Just me

Learning About My Neurodivergence Was A Gift

It allowed me to understand and better advocate for myself — and I believe it’s what all neurodivergent kids deserve.

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I went my whole life — up until very recently — not knowing of my autistic identity. Deep down, I knew something was a bit different about me but learned to ignore it and how to interact with the world that is so often set up for a person of typical neurology. And so I silenced myself and sought information from all around me but not from within me.

I don’t blame my mom or family for not pursuing a diagnosis for me. It’s a relatively recent shift to have more and more information surrounding autism available, because we have a better understanding now of what it means to be autistic. And that’s amazing! One of the main ideas now understood is that to be autistic means simply to have a differing neurology — in other words, autism is not a disease. It just is what it is; I just am who I am. Do I experience and interact with the world in a different way? Yes. Will that sometimes make me stand out and perhaps seem “quirky”? Yes. Will I face obstacles? Yes. Will I be autistic forever? Yes.

I had been told for a couple of years that I was autistic by several autistic friends. They’d frequently say, “Meg, you know you’re autistic, right?” or “Meg! Wait, you don’t know you’re autistic?” I’d sit with the idea for a few minutes but brush it off quickly — I knew I had some of the qualities and wiring of a neurodivergent individual, but I didn’t want to be an imposter and flippantly identify as autistic. I’m a speech and language pathologist, working primarily with children on the autism spectrum in the Salt Lake City area; I’m also the author of a children’s book series centered around an autistic crow named Otto. I felt I knew almost all there was to know about being autistic and could very easily befriend and work with autistic children, so how could I be autistic? This is where my autistic adult friends came in and pointed out that perhaps I am autistic which is why I’m successful with the autistic children I work with, and I write books about being autistic because I understand it.

Sure, I had a hard time reading my peers, especially facial expressions. I had stimmed by picking my skin around my fingernails since I was a young girl, and I’d also count and recount the ballerina bears on the wallpaper border of my childhood bedroom again and again day after day, finding peace in the certainty. And I was always on the hunt to understand absolutely everything and everyone in my environment. If my friends did something that seemed common or “normal,” I’d adjust my behaviors and follow suit. There is much peace in blending in. Knowing all this, I still needed more evidence, more clarity before owning the identity of being an autistic woman.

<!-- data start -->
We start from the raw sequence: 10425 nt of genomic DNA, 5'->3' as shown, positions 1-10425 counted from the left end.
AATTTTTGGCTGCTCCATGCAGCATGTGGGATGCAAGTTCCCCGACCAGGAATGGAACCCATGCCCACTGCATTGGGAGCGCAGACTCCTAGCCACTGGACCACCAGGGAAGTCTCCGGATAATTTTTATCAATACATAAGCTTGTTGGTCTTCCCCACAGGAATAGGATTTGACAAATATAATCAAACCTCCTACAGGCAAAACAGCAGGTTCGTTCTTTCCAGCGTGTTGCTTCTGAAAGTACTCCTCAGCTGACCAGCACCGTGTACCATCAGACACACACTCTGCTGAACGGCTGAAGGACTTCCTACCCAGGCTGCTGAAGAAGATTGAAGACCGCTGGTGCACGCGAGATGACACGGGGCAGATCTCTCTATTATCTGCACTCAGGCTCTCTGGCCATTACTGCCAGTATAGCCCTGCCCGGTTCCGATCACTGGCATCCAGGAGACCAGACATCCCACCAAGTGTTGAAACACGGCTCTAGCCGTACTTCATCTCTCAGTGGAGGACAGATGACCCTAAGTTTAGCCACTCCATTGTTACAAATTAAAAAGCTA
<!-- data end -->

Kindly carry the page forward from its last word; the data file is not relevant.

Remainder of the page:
I had struggled to get pregnant with my first child and underwent extensive genetic testing to determine if there was an underlying cause. I’ve always been very tall and thin and physically looked different from the rest of my biological family. I also had a history of dislocating my elbows and am extra flexible naturally. I learned I have a mild form of a connective tissue disease that is part of Ehlers-Danlos Syndrome (EDS), which explains the dislocations and the flexibility. It turns out that both EDS and being deeply feeling are two common characteristics of autism in women. Once I understood this in the context of myself, I let out an audible gasp: “I AM autistic!”

I was freed. I was less tired. It went from a whisper of “I’m different” packaged in shame, a massive cloud of confusion lingering overhead year after year, to a proud declaration: “I’m autistic.”

I deserve the freedom experienced in knowing as much as possible about who I am in order to be proud of who I am and to best advocate for myself. To lighten the load by reaching for something more authentic and individualized to who I am. Embedded in the anxiety I experienced at a very young age was the realization that I was different. And being different seemed wrong and something I needed to get rid of or hide. Imagine if I knew about being on the autism spectrum as a young girl? I would have rocked it and made sure all my classmates knew to let me be me, and I think, in return, they would have let me. When you give off the energy that you know yourself and can advocate for yourself, people tend to believe you and to be at ease with you. Will they have questions? Probably. But questions are wonderful and are the pathway to normalizing autism. That’s why I think if you’re a mom who knows your child is autistic, you should tell your child they are autistic as soon as possible.

If someone had told me that inside my head there is a brain, just like inside my peers’ heads, and that my brain was responsible for how I experienced the world around me, just like my peers’ brains, but that mine worked in a different way — not a wrong way, but a different way — that would have led to an inner peace that I didn’t achieve until recently.

That’s how I like to begin the conversation with the autistic children and teens I work with today. I gently speak with the parents and let them know this is something I’m passionate about — informing your child they’re autistic as soon as is reasonable, and typically at the earliest age possible. We don’t have to be anyone other than who we are, but if we’re not told about being autistic, we don’t really know who we are and we let the world around us tell us who we are. That’s not cool. That’s exhausting. Granting them the gift of knowing who they are? That’s freeing.